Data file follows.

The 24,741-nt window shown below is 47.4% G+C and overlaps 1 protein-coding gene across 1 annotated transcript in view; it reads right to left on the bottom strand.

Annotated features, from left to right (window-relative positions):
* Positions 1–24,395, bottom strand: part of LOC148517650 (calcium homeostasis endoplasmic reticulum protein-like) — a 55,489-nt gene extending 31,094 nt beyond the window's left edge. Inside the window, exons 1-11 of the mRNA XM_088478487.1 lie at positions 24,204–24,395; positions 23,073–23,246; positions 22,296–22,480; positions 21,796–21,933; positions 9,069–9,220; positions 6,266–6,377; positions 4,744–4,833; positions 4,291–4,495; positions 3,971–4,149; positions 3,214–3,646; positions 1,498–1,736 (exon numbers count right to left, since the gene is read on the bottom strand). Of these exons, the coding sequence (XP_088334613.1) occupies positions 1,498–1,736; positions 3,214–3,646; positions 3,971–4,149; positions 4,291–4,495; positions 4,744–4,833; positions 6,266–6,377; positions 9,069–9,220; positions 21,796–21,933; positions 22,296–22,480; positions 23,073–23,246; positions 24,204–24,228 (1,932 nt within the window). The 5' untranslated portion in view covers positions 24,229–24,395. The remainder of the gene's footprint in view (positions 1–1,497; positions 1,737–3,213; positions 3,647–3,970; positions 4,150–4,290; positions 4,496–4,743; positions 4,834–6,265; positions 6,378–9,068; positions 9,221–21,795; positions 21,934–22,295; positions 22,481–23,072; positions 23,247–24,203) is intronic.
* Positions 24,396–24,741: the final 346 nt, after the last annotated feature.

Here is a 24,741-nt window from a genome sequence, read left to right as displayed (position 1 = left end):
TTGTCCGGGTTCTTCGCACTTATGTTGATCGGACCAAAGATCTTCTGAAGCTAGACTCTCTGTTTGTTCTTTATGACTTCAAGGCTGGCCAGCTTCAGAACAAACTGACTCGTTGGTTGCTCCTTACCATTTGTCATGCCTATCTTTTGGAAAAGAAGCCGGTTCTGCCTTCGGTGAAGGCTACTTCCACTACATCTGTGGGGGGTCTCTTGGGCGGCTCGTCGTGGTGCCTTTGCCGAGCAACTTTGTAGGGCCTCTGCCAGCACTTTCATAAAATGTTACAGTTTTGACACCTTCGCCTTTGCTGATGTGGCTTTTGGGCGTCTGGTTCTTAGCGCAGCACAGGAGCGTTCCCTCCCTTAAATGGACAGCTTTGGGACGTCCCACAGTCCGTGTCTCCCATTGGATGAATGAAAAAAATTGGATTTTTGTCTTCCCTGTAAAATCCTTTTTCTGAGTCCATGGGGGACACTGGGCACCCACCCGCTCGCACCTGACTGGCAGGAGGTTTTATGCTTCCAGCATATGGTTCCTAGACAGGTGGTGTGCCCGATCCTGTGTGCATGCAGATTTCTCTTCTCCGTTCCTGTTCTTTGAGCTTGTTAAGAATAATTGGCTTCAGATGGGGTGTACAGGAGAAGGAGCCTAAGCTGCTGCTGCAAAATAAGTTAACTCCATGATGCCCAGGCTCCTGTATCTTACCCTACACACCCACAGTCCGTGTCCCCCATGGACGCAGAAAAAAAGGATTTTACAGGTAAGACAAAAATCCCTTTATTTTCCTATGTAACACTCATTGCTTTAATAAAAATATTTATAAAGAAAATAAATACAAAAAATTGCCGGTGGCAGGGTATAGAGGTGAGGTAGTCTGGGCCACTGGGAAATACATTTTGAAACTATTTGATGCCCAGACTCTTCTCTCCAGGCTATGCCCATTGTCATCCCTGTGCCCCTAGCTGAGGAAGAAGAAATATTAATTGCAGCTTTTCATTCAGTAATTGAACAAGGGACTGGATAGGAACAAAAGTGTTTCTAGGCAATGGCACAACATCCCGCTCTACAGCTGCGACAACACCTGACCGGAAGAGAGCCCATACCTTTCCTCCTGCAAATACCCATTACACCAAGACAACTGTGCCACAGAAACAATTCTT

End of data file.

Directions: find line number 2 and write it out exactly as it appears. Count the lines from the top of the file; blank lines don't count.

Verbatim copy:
Annotated features, from left to right (window-relative positions):